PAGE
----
Taking on difficult issues is at the heart of Josefina López’ work. Her first theatrical success came in 1987 with the critically acclaimed (and PBS nationally-broadcasted) Simply María: or, The American Dream. Since then, López has worked tirelessly to create an artistic space in theatre, film, and other arenas for Latinxs. She is most famous for writing the play and screenplay for the 2002 movie, Real Women Have Curves, but recently, her artistic space, Casa 0101, located in Boyle Heights (which is her own East LA neighborhood, where 56% of the population live below the poverty line), has offered plentiful opportunities for people in the community to display their art in the gallery, participate in writing and painting workshops, learn about costuming, play roles on stage, and celebrate family and cultural events at the adjacent restaurant/bar, Casa Fina. Having come to the US young and without papers, López knows first-hand about the struggles young Latinas face. Her plays deal with many of these challenges: cultural and social expectations, gender bias, machismo, expectations from the Church, fear of being caught by the migra, endurance of abhorrent working conditions, difficult and contentious familial expectations, and more.

Drunk Girl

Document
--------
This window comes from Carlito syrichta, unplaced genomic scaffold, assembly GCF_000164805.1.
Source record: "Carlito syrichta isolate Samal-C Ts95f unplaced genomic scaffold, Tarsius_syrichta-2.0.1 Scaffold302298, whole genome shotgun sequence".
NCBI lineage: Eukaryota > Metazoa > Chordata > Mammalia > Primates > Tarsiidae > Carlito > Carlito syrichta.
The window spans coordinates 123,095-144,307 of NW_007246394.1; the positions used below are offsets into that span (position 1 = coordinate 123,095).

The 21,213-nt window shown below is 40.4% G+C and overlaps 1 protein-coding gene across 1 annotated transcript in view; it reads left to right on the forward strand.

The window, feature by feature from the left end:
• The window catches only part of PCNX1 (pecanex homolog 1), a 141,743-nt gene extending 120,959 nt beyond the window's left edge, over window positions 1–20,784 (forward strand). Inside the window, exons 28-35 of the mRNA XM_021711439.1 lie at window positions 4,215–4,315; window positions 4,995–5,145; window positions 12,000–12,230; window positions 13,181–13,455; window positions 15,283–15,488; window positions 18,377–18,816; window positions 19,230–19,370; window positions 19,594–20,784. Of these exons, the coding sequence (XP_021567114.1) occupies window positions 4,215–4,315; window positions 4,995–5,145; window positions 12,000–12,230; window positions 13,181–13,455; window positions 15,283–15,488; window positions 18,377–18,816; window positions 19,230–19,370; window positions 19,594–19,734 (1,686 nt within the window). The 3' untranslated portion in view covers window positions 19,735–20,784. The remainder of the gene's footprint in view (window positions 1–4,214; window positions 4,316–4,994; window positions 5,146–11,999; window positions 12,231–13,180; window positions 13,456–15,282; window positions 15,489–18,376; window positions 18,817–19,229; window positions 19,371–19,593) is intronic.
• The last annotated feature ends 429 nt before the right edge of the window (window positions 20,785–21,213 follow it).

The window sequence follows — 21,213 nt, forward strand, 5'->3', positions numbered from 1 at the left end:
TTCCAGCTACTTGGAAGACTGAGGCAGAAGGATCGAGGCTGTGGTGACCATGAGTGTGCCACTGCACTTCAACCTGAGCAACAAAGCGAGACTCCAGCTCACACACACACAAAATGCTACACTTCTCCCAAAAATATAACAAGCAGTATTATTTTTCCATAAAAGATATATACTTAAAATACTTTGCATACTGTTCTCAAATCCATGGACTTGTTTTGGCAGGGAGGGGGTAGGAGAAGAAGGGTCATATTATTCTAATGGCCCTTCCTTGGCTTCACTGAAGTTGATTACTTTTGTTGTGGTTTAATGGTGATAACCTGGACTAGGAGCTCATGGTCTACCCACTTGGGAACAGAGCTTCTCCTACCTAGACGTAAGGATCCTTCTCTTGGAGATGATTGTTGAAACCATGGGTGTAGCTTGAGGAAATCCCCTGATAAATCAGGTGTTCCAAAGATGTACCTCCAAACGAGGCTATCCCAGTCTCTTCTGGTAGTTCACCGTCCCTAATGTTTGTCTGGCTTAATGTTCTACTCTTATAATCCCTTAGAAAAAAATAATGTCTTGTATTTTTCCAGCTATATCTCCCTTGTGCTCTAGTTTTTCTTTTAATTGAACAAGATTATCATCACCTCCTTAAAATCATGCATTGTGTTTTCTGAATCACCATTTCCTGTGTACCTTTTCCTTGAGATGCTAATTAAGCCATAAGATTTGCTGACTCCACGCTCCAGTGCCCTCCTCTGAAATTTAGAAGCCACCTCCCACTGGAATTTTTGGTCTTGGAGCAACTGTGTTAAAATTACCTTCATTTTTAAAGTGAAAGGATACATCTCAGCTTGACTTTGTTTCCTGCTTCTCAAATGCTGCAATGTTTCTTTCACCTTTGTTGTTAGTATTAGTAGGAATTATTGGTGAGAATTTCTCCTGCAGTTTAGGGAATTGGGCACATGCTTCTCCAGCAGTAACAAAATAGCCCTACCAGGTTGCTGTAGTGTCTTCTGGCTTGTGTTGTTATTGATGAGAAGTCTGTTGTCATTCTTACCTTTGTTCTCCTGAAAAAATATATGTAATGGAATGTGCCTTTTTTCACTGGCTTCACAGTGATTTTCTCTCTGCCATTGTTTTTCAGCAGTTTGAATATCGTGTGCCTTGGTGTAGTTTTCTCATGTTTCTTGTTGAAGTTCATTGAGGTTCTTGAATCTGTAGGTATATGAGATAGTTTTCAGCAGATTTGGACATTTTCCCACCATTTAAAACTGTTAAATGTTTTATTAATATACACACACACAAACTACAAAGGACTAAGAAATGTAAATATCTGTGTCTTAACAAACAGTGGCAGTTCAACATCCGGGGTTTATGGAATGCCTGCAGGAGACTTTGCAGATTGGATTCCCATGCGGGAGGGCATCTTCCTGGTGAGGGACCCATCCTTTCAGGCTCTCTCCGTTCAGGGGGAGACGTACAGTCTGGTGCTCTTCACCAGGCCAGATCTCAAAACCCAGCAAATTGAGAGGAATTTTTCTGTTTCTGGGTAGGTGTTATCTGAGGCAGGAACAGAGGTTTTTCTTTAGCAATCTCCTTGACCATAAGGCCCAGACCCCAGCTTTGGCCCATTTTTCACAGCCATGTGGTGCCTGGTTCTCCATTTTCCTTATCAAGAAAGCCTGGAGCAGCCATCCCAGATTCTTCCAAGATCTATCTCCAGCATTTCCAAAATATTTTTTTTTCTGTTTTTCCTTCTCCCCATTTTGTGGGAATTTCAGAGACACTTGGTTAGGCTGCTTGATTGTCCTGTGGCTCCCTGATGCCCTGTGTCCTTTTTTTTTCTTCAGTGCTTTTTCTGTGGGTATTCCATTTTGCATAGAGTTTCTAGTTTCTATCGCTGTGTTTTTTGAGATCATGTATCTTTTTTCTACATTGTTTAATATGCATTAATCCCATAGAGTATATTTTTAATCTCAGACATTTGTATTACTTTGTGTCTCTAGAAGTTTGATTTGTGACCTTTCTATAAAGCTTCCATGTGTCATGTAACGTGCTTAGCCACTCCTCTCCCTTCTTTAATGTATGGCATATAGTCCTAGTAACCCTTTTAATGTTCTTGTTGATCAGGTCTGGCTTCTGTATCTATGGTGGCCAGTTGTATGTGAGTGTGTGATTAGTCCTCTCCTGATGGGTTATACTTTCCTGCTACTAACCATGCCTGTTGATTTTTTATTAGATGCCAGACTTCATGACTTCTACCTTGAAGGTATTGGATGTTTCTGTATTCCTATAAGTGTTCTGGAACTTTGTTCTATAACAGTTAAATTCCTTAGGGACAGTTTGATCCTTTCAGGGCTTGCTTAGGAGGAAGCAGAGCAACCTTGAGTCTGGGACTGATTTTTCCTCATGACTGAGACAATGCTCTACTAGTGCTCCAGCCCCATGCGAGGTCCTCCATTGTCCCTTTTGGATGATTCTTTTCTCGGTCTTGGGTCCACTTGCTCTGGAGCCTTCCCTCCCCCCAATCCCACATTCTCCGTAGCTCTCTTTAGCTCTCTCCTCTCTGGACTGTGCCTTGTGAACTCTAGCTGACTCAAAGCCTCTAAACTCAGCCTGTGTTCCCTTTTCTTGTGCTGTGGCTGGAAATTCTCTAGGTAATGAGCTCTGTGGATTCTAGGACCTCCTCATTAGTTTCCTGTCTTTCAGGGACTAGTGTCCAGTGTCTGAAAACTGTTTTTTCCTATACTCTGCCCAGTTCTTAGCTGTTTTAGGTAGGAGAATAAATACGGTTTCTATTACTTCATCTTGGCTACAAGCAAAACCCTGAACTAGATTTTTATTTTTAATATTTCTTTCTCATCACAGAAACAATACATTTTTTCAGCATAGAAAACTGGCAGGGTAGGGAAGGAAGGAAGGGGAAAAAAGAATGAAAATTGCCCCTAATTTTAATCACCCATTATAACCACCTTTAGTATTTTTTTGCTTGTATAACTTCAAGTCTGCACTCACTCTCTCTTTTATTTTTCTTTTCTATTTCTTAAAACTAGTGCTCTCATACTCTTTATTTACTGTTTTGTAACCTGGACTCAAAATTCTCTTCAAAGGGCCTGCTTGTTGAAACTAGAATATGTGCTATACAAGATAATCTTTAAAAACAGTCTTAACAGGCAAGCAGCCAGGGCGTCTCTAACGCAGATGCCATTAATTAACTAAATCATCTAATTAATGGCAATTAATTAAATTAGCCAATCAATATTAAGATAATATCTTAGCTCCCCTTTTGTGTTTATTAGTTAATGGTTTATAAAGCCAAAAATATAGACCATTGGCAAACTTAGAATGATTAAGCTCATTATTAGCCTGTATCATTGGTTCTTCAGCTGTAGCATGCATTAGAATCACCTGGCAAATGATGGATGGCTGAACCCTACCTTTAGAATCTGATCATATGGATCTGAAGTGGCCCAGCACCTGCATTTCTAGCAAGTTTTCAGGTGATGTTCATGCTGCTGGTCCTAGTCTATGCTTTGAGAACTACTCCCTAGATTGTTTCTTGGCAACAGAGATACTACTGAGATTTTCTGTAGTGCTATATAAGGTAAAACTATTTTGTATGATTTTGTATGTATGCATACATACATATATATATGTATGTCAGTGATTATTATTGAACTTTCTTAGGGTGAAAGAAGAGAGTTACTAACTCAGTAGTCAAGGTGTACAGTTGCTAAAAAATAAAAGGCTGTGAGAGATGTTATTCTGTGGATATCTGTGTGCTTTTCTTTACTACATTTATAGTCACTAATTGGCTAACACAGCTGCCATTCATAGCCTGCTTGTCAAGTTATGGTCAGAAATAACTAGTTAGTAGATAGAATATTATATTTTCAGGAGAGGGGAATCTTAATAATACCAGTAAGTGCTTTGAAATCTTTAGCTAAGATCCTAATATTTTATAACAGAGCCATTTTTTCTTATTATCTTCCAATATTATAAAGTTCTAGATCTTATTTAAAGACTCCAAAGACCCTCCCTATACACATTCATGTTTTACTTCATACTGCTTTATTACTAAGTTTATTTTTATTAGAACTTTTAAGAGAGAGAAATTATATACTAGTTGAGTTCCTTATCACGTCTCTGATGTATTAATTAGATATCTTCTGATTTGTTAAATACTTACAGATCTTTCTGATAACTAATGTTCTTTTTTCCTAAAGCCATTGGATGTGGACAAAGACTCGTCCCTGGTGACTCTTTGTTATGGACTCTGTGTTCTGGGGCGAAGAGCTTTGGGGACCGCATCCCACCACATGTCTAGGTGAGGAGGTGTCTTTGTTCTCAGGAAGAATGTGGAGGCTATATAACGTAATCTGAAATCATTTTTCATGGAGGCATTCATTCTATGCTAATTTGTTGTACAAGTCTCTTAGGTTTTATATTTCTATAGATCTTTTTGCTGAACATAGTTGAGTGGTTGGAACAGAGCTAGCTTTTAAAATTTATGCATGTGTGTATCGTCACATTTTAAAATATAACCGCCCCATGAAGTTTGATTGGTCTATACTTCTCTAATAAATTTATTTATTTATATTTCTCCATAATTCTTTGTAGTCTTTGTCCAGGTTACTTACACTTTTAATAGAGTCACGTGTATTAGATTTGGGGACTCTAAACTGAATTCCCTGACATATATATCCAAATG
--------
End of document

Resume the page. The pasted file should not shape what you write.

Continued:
Drunk Girl is a 90-minute performance of 16 serious yet sometimes humorous vignettes, each depicting situations involving victims of sexual violence, harassment, rape, and assault. While López wrote most of the sketches, two other playwrights, Lizbeth García and Rocío Díaz, also contributed. Some of the sketches place tragic past events alongside the quotidian: In “Pink Scars,” three different women share stories of being raped at 6, 9, and 16 years old—each describing their painful experiences as they simultaneously relate what they were wearing, how their hair was combed, and discuss whether or not to have pollo loco for lunch. Some of the pieces are hilarious. In “Devil Inside Her” three women at a bar roll eyes about the horrible behavior that ensues when their fourth friend Debbie undergoes a Jeckyl/Hyde transformation if she drinks alcohol, literally turning into a she-devil, chewing off the ear of a suitor at the bar and trying to eat him!